HIV-SGD is AIDS defining in pediatric HIV infection and has increased in the adult HIV population. The term ‘HIV-SGD’ was first coined by Schiødt et al. (1989)
to describe an enlargement of major salivary glands and/or a complaint of xerostomia in the absence of xerogenic agents, medications, and diseases known to cause xerostomia in HIV patients (Schiødt et al., 1989
). In HIV-SGD, quantitative changes occur in the saliva—such as lower secretory rates of sodium, calcium chloride, cystatin, lysozyme, and total anti-oxidant capacity—which affect the homeostasis of the oral cavity and account for significant morbidity during the progression of HIV disease (Lin et al., 2003
). Typically, HIV-SGD presents a unilateral or bilateral diffuse soft swelling resulting in facial disfigurement, and may be associated with pain. Histologically, HIV-SGD is characterized by hyperplastic, intraparotid lymph nodes and/or lymphatic infiltrates within the salivary gland tissue. This lymphocytic infiltrate consists predominantly of CD8 T-cells that are also CD29+, indicative of a memory cell phenotype. Recent histochemical analysis has revealed the location of the infiltrate as periductal with acinar atrophy, ductal dilation, and mild to moderate fibrosis with collagen deposition (McArthur et al., 2003
; Rivera et al., 2003
). HIV-SGD also affects the minor salivary glands, with labial salivary glands demonstrating features of sialadenitis.
HIV-SGD has been universally established as among the most important AIDS-associated oral lesions. Oral lesions are important clinical indicators of HIV/AIDS by suggesting HIV infection in the undiagnosed individual, indicating clinical disease progression, and predicting development of AIDS (Patton and van der Horst, 1999
). Specific common oral lesions are strongly associated with immune suppression, as measured by CD4 cell counts, and are modestly associated with high viral burden, thus serving as potential clinical markers of HIV viremia and the consequent destruction of the immune system with progressive HIV disease. Since the introduction of highly active anti-retroviral therapy (HAART) in the mid-1990s, the prevalence of types of oral cavity infections of HIV-infected patients has changed over time, with hairy leukoplakia (HLP), oral candidiasis (OC), and oral Kaposi’s sarcoma (KS) decreasing and the incidence of HIV-SGD increasing (Patton et al., 2000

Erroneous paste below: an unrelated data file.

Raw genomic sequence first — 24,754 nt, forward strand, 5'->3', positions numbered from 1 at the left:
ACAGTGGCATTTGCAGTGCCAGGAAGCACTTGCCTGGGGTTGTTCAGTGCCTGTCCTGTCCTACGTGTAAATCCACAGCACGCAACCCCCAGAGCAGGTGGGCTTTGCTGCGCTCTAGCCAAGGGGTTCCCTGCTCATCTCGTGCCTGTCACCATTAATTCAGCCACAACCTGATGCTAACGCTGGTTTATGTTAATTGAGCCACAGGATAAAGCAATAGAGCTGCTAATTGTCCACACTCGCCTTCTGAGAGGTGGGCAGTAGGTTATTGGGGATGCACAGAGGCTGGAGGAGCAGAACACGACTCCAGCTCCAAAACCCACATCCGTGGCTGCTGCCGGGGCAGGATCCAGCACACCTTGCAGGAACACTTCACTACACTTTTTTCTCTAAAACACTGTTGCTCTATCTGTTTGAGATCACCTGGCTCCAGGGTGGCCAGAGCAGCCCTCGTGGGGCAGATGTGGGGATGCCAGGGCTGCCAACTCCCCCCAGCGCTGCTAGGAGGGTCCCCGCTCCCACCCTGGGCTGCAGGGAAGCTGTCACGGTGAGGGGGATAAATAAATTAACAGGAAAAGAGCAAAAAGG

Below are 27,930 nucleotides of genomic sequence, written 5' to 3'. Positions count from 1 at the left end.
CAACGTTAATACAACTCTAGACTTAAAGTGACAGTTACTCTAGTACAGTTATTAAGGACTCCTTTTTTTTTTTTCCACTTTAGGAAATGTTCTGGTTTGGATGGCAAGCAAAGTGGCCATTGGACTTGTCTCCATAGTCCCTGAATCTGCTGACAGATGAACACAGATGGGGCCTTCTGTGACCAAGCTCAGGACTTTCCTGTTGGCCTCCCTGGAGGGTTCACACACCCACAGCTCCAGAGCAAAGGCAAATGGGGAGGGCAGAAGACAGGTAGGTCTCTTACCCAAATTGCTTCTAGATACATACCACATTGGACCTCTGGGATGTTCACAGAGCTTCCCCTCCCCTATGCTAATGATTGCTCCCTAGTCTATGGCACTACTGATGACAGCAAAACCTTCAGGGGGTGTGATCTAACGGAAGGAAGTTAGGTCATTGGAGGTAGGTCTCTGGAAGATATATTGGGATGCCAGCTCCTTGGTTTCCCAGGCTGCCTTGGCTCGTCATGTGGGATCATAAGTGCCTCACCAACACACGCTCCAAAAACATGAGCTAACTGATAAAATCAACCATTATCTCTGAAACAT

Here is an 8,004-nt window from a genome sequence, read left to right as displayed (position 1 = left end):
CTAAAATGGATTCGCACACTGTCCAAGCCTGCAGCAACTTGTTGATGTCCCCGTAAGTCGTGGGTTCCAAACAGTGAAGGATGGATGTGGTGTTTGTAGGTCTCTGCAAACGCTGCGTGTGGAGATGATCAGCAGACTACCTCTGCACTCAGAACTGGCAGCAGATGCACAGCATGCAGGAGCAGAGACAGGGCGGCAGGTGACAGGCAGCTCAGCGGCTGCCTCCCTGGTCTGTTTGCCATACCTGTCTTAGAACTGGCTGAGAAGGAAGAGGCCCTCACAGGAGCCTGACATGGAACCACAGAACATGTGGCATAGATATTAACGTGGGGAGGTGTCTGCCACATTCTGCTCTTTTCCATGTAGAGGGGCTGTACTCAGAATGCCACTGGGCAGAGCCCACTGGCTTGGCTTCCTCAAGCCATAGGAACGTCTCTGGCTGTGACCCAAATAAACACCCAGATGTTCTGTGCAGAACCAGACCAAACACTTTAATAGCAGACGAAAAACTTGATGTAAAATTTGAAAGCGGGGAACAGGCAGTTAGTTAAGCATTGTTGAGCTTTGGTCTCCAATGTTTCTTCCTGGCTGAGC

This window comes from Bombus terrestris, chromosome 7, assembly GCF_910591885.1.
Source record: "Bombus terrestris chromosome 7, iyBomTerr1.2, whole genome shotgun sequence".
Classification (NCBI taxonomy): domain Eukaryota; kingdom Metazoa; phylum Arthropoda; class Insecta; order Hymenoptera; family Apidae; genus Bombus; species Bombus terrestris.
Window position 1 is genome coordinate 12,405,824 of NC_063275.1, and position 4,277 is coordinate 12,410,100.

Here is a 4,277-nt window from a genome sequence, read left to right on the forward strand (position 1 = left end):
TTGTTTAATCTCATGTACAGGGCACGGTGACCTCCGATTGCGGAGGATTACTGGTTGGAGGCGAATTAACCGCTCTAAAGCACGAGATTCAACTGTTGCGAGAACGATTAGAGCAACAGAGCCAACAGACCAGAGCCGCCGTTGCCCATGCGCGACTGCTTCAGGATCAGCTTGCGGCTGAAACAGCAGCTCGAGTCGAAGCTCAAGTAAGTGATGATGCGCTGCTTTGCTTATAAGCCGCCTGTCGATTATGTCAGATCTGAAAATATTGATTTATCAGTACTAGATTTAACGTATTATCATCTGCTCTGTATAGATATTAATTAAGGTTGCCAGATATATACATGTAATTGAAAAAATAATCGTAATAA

; Greenspan and Greenspan, 2002
). For example, in an HIV-infected North Carolina population, HIV-SGD has gone from 1.8% in an early cohort to 5.0% in a late cohort (Patton et al., 2000
This increase in HIV-SGD after the induction of a HAART drug regimen is reminiscent of previously described cases of immune reconstitution disease (IRD). IRD among HIV-infected patients is an adverse consequence of restoration of immune responses during the initial months of anti-retroviral treatment (ART) (Lawn et al., 2005
). Rizos et al. (2003)
described a patient on triple anti-retroviral therapy with excellent immunological and virological responses and parotid gland enlargement that may have reflected immune reconstitution. IRD typically occurs as a result of a pre-existing opportunistic infection or a subclinical infection becoming “unmasked” upon the introduction of HAART treatment, when HIV viral load decreases and CD4 count increases. Therefore, HIV-SGD presenting as an IRD implies that an infectious agent may play a role in its etiology.
In a prospective study, the association of a Sjögren’s-like syndrome (SLS) with the progression of HIV-related disease in a cohort of HIV patients treated with HAART was evaluated (Mastroianni, 2004
). The study identified four cases of SLS in a cohort of 150 HIV-positive patients treated with HAART, whereas none of the HIV-positive patients not treated with HAART fulfilled the diagnostic criteria for SLS. In conclusion, the study suggested that HAART treatment may play an important role in the etiology of SLS, and that SLS may be a new and important complication of long-term HAART regimens (Mastroianni, 2004
). Interestingly, 75% of these patients did not express the autoantibodies typical of SS, and thus probably had HIV-SGD. This study highlights the clinically identical nature of the two diseases and provides further evidence that HIV-SGD increases with HAART therapy. As more people receive HAART therapy, the potential for increasing incidence of HIV-SGD grows.
In developing countries, the incidence of HIV-SGD has been reported to be as high as 48% of HIV-1-infected patients (McArthur et al., 2000
). Parotid gland lesions are generally much larger and more disfiguring in pediatric patients than in adults, and in most children xerostomia is not usually associated with parotid swelling, although in adult patients it is a fairly common complaint. In both adults and children, the lesion often occurs in conjunction with generalized lymphadenopathy. Reasons for the differences between the adult and pediatric manifestations are not yet understood (Leggott, 1992
). In children with HIV infection, it has been shown that the presence of salivary gland enlargement is associated with less rapid progression to death than is found in those with OC or herpes simplex. The time to death averages 5.4 years, compared with 3.4 years in those with OC (Katz et al., 1993
). This may be due to a protective effect of the CD8 T-cells that predominate in the lymphocytic infiltrate in the salivary glands in that condition and are part of diffuse infiltrative lymphocytic syndrome (DILS) (Itescu et al., 1989
). This is perhaps a marker of the ability of the host to respond to viral infection. The HIV-SGD disease process is of particular interest, because in 1-2% of patients, malignant lymphomas have been described in association with these glandular lesions, making this disease a pre-malignant lesion (Ioachim and Ryan, 1988
; DiGiuseppe et al., 1996